11 Soldiers Dead, 11 Missing In Vietnam After Fresh Landslide

11 Soldiers Dead, 11 Missing In Vietnam After Fresh Landslide
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Eleven soldiers are dead and a frantic search is under way for 11 others after a huge landslide hit central Vietnam on Sunday, as the country battles its worst flooding in years.

Heavy rain has pounded the region for more than a week and at least 64 people have been killed in floods and landslides, according to Vietnam’s disaster management authority, with concerns mounting that waters could rise further.

Rocks rained down on the barracks of a military station in Quang Tri province, with 22 soldiers believed to have been buried underneath thick mud, an official government website said.

“From 2am, there have been four to five landslides, exploding like bombs and it feels like the whole mountain is about to collapse,” said local official Ha Ngoc Duong, according to the VnExpress news site.

Lieutenant General Phan Van Giang, the army’s chief of general staff, warned there could be further landslides in the area and said rescuers needed to find a safer way to access the site.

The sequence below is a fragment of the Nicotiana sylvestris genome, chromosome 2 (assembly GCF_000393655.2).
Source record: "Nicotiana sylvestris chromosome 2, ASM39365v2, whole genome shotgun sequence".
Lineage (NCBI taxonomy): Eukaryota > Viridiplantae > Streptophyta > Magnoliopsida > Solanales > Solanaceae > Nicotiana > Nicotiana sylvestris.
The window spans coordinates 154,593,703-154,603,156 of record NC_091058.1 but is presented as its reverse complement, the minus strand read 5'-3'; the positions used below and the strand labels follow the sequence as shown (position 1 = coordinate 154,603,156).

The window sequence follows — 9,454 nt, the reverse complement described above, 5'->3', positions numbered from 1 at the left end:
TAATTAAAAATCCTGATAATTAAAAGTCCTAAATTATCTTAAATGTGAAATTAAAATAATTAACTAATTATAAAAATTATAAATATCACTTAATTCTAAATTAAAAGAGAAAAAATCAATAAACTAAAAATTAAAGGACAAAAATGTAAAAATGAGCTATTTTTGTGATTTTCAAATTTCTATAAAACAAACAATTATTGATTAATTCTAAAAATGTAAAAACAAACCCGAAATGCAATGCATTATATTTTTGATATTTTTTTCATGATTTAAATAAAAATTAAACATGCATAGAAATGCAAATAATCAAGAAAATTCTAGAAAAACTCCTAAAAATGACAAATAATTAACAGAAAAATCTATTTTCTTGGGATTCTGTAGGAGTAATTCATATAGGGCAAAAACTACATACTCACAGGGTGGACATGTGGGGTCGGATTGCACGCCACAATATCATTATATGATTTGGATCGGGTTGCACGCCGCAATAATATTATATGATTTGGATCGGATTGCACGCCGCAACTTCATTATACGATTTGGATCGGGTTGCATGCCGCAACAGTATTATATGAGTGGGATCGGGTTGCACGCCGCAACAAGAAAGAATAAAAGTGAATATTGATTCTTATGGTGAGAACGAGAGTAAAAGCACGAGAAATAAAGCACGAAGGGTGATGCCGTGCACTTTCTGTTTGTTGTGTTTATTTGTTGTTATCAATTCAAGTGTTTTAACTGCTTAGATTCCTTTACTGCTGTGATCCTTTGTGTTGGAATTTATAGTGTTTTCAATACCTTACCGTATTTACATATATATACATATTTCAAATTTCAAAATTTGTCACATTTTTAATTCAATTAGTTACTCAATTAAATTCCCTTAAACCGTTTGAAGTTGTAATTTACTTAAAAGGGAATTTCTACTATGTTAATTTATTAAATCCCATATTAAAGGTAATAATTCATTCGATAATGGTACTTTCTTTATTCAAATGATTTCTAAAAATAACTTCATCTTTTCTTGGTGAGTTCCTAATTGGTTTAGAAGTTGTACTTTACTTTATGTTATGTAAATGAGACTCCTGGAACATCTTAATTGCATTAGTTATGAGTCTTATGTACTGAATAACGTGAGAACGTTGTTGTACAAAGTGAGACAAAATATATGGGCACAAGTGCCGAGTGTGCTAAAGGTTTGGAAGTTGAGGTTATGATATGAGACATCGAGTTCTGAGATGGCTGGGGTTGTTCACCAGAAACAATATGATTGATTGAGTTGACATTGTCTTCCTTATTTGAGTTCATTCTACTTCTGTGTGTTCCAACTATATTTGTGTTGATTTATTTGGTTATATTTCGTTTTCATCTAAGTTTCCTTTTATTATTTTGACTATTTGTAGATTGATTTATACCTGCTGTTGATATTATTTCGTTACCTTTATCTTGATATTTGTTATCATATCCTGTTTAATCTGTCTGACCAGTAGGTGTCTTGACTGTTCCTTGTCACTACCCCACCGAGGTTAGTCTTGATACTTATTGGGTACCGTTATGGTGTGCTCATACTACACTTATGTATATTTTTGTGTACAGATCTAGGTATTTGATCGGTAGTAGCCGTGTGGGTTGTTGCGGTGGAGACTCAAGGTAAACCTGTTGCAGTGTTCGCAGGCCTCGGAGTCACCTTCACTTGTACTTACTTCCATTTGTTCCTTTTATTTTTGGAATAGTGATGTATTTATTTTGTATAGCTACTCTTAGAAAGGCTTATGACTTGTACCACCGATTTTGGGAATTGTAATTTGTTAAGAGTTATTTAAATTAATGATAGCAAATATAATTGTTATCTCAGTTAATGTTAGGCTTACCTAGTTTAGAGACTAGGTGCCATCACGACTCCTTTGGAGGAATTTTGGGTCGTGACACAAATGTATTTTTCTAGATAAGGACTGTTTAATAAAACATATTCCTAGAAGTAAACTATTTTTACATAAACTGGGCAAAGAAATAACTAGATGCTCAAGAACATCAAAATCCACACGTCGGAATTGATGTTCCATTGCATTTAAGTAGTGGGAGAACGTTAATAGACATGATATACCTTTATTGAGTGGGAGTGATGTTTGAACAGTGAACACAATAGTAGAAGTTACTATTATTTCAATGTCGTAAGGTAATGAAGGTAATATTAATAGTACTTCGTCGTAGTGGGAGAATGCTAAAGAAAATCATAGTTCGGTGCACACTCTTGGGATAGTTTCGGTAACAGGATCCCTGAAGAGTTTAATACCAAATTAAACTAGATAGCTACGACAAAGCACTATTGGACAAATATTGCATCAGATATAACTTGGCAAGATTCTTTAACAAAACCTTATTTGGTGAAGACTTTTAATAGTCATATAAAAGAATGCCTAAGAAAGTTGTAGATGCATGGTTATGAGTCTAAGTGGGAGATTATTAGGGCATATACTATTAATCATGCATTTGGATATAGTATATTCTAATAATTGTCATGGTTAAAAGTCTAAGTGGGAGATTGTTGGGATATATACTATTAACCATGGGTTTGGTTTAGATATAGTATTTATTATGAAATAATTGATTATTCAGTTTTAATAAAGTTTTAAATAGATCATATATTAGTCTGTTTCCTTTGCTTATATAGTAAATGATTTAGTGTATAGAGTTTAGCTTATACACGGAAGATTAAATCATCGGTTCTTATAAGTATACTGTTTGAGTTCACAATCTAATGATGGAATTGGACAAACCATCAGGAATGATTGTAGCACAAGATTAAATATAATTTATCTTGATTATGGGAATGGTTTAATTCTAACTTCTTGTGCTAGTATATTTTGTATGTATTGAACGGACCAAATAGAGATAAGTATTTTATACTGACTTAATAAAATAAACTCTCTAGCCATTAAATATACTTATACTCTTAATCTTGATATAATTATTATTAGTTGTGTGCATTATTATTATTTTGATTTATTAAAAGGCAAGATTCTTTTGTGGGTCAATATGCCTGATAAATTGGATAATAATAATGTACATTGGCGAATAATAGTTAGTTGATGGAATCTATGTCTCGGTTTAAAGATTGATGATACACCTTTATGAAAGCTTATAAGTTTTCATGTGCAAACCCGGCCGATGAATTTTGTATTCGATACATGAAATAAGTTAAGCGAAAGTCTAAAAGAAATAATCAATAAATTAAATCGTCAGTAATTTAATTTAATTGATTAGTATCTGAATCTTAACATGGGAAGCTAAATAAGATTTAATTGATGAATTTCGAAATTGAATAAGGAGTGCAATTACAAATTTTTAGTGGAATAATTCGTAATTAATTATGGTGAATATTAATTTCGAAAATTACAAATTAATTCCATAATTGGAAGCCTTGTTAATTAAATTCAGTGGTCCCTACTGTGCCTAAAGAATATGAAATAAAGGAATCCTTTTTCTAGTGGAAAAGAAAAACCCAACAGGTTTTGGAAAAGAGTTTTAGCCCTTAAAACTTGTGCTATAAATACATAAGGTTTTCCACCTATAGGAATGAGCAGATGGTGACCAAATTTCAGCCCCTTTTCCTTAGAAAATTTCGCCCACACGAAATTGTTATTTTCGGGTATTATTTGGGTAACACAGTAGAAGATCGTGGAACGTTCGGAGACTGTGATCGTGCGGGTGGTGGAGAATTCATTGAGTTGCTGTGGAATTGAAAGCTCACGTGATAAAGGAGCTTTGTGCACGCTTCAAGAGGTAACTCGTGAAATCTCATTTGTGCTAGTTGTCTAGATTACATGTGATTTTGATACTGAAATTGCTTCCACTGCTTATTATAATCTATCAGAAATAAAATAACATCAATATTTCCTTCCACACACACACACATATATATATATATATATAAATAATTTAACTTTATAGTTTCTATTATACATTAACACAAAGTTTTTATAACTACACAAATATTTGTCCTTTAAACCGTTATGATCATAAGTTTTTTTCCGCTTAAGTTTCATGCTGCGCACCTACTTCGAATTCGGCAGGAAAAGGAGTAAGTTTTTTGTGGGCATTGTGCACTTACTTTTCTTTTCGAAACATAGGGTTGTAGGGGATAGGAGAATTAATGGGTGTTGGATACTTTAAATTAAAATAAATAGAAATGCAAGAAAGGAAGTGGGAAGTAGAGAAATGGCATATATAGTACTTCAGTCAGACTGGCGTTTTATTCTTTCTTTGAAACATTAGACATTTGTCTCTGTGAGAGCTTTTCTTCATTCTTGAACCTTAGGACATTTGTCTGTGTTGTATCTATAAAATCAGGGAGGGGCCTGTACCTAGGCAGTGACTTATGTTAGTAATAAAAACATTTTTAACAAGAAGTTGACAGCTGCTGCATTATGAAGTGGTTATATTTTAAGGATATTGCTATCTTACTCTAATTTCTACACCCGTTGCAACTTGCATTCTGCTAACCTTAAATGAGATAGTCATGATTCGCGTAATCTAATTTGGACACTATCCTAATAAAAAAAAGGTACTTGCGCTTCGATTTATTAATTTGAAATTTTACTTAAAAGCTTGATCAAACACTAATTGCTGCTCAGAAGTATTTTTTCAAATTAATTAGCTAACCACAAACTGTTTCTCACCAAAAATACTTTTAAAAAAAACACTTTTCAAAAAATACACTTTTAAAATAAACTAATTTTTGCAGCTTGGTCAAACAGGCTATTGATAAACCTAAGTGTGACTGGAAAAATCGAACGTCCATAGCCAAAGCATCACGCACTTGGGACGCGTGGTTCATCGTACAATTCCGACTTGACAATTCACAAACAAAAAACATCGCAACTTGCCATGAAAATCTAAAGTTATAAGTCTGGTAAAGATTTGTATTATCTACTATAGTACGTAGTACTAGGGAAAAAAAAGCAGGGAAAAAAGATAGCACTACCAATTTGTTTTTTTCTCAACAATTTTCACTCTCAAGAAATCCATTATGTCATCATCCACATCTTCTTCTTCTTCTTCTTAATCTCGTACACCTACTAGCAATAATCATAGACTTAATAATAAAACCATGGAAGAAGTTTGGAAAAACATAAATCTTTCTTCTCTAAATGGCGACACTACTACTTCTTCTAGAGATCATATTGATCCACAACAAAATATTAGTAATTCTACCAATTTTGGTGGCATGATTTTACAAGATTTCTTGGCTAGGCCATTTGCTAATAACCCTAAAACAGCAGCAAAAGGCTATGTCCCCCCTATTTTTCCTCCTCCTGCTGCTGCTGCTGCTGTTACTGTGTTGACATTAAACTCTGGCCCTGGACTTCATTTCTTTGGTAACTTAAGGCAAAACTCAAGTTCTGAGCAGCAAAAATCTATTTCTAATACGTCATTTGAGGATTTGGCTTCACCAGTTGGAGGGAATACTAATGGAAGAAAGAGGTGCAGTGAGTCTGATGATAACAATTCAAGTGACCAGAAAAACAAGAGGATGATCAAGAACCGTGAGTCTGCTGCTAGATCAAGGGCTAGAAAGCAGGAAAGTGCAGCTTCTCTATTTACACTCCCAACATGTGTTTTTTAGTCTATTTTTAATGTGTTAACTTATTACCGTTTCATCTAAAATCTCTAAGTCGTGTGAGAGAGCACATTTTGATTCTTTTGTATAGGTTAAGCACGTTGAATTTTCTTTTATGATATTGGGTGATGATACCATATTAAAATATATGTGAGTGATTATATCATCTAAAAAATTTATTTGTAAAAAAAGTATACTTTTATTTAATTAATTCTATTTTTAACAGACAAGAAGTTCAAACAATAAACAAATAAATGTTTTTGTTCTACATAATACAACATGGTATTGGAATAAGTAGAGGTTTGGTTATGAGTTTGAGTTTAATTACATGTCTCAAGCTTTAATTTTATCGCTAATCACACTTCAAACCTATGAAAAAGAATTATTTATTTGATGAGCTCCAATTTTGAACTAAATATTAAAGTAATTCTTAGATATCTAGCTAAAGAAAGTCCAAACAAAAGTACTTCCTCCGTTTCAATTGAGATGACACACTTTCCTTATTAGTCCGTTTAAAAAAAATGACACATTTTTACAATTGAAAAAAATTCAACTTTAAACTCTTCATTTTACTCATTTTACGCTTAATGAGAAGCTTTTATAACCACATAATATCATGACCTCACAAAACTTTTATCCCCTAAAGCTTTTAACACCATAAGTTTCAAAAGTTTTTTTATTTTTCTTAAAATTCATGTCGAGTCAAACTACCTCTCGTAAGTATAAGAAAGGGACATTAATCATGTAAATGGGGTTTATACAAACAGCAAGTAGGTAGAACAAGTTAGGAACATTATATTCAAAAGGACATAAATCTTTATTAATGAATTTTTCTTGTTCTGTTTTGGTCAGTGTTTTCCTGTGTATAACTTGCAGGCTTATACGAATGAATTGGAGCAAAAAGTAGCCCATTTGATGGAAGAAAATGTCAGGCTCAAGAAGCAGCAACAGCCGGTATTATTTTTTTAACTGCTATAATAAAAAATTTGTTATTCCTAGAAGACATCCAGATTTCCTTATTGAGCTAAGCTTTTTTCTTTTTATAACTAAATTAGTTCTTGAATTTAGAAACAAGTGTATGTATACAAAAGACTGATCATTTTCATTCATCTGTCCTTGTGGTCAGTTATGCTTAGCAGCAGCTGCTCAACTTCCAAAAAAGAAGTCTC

Eleven bodies have been recovered so far, the government said.

It comes just days after 13 members of a rescue team were found dead after a failed attempt to save workers from a hydropower plant engulfed by a landslide.

The bodies of two employees at the plant have been found but 15 are still missing.

River levels in Quang Tri had reached their highest in two decades, state media said. The disaster management authority raised its risk alert warning to the second highest level on Sunday, warning of further flooding and landslides.

Vietnam is prone to natural disasters and regularly suffers more than a dozen storms each year, often bringing flooding and landslides.

More than 130 people were reported dead or missing in natural disasters around the country last year, the General Statistics Office said.

Cambodia has also been hit by heavy flooding and the death toll there jumped to 20 on Saturday, including six children, according to disaster management authorities.

 

AFP

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